Ohio State junior cornerback Jordan Hancock repped with the first team all spring long, lining up alongside classmate and soon-to-be three-year-starter Denzel Burke.
By all accounts, Hancock had a very good spring, and perhaps the main reason for that was simply because he was finally healthy.
Due to injuries, Hancock has played in just 11 games over his first two years as a Buckeye. And he’s only seen time on defense in seven of those games. Despite those struggles he has emerged as a leader for cornerbacks coach Tim Walton and defensive coordinator Jim Knowles.
Hancock missed the first six games last year with a hamstring injury, and then missed two of the Buckeyes’ final seven games — including the playoff game against Georgia.
It wasn’t an easy season for him, but he tried to make the most of it.
“Yeah, I feel like it was difficult, but it was a really eye-opening thing,” Hancock said this spring. “Because maybe I needed to learn on stuff. Like really learn how to take care of my body and stuff like that. So me being injured really made me learn to grow.”
The time off the field allowed Hancock to really focus on the defensive scheme, the ins and outs, and his role in it. But it also impacted his game speed and the quickness with which checks have to be made when things are live. Getting to play in a handful of games late last season helped get him back up to speed, as did the 15 practices this spring.
Jordan Hancock was supposed to play a significant role in last year’s defense, but the injuries never allowed that to happen. Now, however, he believes the work he’s put in with OSU strength coach Mickey Marotti and his position coach Tim Walton has gotten him back to the player that the coaching staff had such high hopes for a season ago.
“Last year I couldn’t explode out like I wanted to because of my hamstring,” Hancock said. “But now having a full offseason, getting with Coach Mick, Coach Walt teaching us a lot of stuff from the game. With my explosiveness I feel like I can change the game.”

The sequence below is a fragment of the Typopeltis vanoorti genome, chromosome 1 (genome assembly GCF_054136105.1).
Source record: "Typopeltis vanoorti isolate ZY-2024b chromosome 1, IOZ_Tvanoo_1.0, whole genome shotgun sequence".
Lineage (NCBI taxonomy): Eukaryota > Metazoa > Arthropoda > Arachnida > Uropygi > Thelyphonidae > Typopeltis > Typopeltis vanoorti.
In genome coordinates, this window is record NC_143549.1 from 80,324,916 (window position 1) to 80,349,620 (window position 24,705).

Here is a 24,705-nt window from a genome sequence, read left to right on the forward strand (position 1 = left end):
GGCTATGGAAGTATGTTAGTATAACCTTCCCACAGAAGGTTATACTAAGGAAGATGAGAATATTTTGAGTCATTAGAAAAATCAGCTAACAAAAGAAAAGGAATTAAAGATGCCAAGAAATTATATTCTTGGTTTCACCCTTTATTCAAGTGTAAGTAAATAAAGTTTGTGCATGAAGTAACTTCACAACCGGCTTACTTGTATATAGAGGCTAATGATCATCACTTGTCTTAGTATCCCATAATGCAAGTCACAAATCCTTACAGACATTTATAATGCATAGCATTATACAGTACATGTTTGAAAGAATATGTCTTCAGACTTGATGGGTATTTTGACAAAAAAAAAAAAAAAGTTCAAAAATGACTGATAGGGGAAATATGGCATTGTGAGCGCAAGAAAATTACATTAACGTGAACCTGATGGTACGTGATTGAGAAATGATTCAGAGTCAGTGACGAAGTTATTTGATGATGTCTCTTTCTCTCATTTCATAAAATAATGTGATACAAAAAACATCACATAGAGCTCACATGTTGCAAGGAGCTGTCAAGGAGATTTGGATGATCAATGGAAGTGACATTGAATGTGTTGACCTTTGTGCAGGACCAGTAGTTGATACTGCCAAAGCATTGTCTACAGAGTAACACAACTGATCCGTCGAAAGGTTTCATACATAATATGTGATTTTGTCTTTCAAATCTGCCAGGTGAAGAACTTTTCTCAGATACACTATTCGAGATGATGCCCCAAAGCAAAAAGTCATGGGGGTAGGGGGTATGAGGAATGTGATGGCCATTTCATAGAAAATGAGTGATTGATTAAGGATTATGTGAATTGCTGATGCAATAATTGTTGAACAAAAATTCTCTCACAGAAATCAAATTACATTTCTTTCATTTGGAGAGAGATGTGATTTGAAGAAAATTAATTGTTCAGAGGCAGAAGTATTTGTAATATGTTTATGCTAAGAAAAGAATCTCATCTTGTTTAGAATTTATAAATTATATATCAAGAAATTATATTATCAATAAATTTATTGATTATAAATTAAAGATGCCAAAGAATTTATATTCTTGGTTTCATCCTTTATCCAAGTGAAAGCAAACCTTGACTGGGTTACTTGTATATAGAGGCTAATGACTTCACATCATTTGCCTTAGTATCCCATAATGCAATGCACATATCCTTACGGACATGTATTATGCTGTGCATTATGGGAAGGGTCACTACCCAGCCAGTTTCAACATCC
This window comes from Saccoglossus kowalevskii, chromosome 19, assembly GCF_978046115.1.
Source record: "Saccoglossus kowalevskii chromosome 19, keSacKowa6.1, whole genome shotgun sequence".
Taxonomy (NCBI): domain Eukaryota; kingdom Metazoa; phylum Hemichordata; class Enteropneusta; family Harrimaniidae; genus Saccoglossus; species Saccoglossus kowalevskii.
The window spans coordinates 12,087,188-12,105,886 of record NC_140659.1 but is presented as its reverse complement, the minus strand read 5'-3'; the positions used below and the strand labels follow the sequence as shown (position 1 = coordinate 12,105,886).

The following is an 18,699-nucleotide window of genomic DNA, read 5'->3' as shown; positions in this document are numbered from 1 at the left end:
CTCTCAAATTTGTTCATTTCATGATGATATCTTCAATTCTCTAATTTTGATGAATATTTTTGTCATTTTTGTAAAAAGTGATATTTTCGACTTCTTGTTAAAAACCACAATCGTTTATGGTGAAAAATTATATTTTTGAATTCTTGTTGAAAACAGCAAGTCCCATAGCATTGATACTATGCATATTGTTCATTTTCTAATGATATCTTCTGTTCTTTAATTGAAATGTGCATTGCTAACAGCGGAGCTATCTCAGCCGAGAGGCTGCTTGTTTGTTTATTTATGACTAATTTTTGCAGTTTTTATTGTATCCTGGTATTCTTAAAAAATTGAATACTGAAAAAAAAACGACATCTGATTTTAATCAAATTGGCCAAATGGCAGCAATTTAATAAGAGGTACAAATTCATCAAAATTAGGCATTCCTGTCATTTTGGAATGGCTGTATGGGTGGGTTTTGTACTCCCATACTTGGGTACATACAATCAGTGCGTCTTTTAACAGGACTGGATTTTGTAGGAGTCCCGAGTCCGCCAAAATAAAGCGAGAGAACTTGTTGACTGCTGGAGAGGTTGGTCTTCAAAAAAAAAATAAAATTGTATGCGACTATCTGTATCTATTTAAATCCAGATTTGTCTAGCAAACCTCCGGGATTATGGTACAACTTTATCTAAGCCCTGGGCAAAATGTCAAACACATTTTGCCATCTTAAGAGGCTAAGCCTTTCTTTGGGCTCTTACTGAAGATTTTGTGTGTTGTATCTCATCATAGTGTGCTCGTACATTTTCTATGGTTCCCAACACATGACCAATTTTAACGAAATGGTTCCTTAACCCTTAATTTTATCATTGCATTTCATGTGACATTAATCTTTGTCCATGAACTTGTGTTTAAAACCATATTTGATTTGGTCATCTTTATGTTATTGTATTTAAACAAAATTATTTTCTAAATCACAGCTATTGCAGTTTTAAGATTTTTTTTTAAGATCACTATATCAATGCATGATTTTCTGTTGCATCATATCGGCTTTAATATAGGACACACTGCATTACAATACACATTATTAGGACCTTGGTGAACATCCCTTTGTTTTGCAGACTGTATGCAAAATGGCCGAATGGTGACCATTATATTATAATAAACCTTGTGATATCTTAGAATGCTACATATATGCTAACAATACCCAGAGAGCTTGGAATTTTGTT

Hancock is more prepared physically and mentally than he was a year ago. He was also pushed every day in practice by a talented group of Ohio State wide receivers. Which has also made him tougher.
“Sometimes, because they’re so good, you can’t even — your technique’s not gonna be flawless,” he explained. “Maybe you have to beat them by out-efforting them or finishing harder than them. They make us better each and every day.”
The Buckeyes also went out and brought in a transfer cornerback. Sophomore Davison Igbinosun was a Freshman All-American last year at Ole Miss.
Sometimes, bringing in a transfer can bother players at the position that was just upgraded. For Hancock, he just wants the Ohio State secondary to get back to being “BIA,” or the Best In America.
“I want to be the best in America. I want this whole unit to be the best In America,” he said. “That’s what we stand on. So bringing in Davison, he’s a great kid, he’s really good. So bringing him in really boosts all of us, and he pushes all of us. So I feel like that was a great change for us, bringing him in.”
With the addition of Igbinosun, and a cornerbacks room that was healthy all spring long, the possibilities are much loftier than they were a year ago when five different cornerbacks started at least one game.
Despite the struggles last year, and the transfer of Igbinosun this year, Hancock found himself running with the ones all spring long.
But the games aren’t played in March and April.
“It really doesn’t mean anything right now,” he said. “It’s just competing and cheering on the guys and just having fun with my boys out there. So I mean, depth chart, I don’t really want to harp on that or anything like that. I just want to compete. That’s all I want to do.”